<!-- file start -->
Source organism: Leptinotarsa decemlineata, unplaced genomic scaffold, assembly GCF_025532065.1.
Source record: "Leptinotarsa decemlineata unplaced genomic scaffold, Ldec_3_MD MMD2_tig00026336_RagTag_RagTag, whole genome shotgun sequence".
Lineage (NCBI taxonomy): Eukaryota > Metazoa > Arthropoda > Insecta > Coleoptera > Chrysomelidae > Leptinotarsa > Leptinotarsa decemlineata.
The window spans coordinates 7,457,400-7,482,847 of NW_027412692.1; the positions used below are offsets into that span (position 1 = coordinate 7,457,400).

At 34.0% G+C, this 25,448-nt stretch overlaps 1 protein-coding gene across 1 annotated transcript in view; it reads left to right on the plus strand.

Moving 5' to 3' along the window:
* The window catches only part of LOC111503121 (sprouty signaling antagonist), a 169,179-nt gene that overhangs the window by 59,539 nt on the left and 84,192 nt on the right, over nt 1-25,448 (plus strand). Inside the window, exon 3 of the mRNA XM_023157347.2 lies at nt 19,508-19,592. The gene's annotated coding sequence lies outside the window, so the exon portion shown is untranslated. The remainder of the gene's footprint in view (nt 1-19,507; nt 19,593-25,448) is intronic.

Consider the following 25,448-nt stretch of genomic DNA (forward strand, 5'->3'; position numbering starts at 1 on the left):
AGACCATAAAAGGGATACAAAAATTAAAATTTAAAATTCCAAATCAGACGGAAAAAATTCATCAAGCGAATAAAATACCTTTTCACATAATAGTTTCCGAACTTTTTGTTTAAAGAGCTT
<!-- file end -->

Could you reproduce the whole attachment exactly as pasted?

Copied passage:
Source organism: Leptinotarsa decemlineata, unplaced genomic scaffold, assembly GCF_025532065.1.
Source record: "Leptinotarsa decemlineata unplaced genomic scaffold, Ldec_3_MD MMD2_tig00026336_RagTag_RagTag, whole genome shotgun sequence".
Lineage (NCBI taxonomy): Eukaryota > Metazoa > Arthropoda > Insecta > Coleoptera > Chrysomelidae > Leptinotarsa > Leptinotarsa decemlineata.
The window spans coordinates 7,457,400-7,482,847 of NW_027412692.1; the positions used below are offsets into that span (position 1 = coordinate 7,457,400).

At 34.0% G+C, this 25,448-nt stretch overlaps 1 protein-coding gene across 1 annotated transcript in view; it reads left to right on the plus strand.

Moving 5' to 3' along the window:
* The window catches only part of LOC111503121 (sprouty signaling antagonist), a 169,179-nt gene that overhangs the window by 59,539 nt on the left and 84,192 nt on the right, over nt 1-25,448 (plus strand). Inside the window, exon 3 of the mRNA XM_023157347.2 lies at nt 19,508-19,592. The gene's annotated coding sequence lies outside the window, so the exon portion shown is untranslated. The remainder of the gene's footprint in view (nt 1-19,507; nt 19,593-25,448) is intronic.

Consider the following 25,448-nt stretch of genomic DNA (forward strand, 5'->3'; position numbering starts at 1 on the left):
AGACCATAAAAGGGATACAAAAATTAAAATTTAAAATTCCAAATCAGACGGAAAAAATTCATCAAGCGAATAAAATACCTTTTCACATAATAGTTTCCGAACTTTTTGTTTAAAGAGCTT